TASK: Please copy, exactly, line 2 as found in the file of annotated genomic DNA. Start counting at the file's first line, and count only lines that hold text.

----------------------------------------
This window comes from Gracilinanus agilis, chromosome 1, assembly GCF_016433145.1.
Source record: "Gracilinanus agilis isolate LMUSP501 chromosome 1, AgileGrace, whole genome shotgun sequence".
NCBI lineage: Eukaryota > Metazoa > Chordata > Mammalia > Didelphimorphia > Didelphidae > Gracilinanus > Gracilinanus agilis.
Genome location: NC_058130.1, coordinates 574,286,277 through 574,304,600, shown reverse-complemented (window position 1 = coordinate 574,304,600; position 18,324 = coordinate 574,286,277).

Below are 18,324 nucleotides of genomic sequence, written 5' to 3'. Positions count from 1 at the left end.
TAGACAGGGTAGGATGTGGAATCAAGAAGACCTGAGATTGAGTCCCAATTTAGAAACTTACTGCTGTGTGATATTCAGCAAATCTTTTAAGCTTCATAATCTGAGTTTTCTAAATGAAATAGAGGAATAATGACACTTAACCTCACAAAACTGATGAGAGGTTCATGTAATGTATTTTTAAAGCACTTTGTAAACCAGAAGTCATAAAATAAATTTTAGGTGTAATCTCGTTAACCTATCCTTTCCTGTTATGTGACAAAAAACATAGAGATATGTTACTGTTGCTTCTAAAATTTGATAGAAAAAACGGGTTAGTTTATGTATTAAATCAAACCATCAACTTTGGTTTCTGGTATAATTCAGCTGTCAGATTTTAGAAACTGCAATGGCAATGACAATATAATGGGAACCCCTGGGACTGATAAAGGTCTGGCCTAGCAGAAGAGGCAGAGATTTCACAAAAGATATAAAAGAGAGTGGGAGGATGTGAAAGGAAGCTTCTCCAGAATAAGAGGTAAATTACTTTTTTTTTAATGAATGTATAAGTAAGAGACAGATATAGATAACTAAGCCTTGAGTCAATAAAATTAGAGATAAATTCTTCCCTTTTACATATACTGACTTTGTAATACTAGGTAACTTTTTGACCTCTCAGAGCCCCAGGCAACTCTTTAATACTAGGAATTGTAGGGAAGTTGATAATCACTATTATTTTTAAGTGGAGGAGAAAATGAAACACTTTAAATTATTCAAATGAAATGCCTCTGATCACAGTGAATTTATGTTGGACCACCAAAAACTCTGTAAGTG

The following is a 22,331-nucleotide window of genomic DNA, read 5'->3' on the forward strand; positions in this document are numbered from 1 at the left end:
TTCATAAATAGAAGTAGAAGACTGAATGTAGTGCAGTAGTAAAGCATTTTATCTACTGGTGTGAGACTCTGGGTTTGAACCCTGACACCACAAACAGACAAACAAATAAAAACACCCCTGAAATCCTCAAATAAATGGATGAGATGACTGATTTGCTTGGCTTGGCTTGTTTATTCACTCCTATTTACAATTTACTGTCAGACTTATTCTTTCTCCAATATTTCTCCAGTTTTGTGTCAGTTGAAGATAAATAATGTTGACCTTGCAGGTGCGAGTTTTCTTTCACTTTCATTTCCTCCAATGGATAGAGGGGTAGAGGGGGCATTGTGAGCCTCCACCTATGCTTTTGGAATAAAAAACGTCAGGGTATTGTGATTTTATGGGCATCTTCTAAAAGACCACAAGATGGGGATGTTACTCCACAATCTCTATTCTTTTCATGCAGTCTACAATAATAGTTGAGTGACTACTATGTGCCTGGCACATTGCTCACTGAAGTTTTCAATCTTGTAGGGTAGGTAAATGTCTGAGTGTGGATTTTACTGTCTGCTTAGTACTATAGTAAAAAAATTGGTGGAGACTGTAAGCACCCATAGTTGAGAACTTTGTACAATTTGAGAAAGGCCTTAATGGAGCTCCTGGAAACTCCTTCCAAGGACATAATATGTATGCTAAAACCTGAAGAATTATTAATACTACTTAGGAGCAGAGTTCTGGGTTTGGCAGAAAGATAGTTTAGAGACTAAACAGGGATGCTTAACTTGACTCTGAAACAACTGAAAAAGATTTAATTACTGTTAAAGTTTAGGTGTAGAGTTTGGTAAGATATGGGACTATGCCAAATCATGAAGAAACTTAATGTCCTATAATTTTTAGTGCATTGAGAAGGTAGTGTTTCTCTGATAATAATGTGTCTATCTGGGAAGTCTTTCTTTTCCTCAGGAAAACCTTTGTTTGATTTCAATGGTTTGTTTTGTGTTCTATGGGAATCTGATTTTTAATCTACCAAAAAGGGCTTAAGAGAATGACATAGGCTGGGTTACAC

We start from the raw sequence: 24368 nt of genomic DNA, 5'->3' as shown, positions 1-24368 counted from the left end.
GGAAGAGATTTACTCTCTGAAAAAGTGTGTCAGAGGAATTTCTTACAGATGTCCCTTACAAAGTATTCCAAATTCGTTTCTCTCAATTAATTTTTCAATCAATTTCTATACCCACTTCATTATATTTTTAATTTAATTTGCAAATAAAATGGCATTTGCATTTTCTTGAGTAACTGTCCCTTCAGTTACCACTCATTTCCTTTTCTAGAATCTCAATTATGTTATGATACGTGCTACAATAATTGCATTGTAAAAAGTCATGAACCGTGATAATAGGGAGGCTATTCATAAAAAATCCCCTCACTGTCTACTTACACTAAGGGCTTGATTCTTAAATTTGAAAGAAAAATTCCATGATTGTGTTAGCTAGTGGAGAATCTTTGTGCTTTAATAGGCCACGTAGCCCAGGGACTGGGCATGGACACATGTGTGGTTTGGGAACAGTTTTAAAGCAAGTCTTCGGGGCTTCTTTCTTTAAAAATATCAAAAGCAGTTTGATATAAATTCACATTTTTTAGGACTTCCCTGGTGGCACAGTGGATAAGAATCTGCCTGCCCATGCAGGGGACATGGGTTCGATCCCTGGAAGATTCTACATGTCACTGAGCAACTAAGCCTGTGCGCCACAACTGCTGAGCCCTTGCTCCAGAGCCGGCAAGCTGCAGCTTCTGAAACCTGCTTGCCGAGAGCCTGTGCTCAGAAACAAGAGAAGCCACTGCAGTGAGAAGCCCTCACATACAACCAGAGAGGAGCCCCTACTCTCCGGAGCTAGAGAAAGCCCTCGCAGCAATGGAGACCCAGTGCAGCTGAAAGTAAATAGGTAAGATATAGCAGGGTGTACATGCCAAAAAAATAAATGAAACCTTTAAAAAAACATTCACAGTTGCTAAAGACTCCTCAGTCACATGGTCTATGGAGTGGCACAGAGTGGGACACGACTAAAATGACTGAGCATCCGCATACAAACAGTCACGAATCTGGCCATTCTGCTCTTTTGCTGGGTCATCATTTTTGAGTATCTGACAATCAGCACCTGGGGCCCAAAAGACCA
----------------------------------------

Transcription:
Source record: "Gracilinanus agilis isolate LMUSP501 chromosome 1, AgileGrace, whole genome shotgun sequence".